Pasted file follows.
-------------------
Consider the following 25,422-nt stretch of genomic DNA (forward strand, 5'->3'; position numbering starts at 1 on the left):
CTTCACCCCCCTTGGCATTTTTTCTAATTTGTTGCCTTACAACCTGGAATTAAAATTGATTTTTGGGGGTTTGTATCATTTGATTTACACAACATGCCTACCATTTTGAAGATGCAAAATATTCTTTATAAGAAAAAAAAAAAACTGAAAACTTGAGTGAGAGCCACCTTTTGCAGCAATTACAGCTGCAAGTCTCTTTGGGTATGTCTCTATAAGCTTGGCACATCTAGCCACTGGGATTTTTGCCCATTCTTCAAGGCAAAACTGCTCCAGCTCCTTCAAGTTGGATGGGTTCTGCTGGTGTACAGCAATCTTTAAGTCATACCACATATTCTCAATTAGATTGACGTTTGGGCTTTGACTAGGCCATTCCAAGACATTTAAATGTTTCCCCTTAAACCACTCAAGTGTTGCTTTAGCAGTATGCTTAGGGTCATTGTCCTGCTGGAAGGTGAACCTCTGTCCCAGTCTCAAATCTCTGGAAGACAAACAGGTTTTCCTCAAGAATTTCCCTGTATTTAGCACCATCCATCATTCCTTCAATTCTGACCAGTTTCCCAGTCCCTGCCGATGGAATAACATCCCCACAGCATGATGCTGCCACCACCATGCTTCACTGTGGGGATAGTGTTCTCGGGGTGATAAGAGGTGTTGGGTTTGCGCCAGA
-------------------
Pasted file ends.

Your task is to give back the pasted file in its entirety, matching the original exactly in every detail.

Consider the following 25,422-nt stretch of genomic DNA (forward strand, 5'->3'; position numbering starts at 1 on the left):
CTTCACCCCCCTTGGCATTTTTTCTAATTTGTTGCCTTACAACCTGGAATTAAAATTGATTTTTGGGGGTTTGTATCATTTGATTTACACAACATGCCTACCATTTTGAAGATGCAAAATATTCTTTATAAGAAAAAAAAAAAACTGAAAACTTGAGTGAGAGCCACCTTTTGCAGCAATTACAGCTGCAAGTCTCTTTGGGTATGTCTCTATAAGCTTGGCACATCTAGCCACTGGGATTTTTGCCCATTCTTCAAGGCAAAACTGCTCCAGCTCCTTCAAGTTGGATGGGTTCTGCTGGTGTACAGCAATCTTTAAGTCATACCACATATTCTCAATTAGATTGACGTTTGGGCTTTGACTAGGCCATTCCAAGACATTTAAATGTTTCCCCTTAAACCACTCAAGTGTTGCTTTAGCAGTATGCTTAGGGTCATTGTCCTGCTGGAAGGTGAACCTCTGTCCCAGTCTCAAATCTCTGGAAGACAAACAGGTTTTCCTCAAGAATTTCCCTGTATTTAGCACCATCCATCATTCCTTCAATTCTGACCAGTTTCCCAGTCCCTGCCGATGGAATAACATCCCCACAGCATGATGCTGCCACCACCATGCTTCACTGTGGGGATAGTGTTCTCGGGGTGATAAGAGGTGTTGGGTTTGCGCCAGA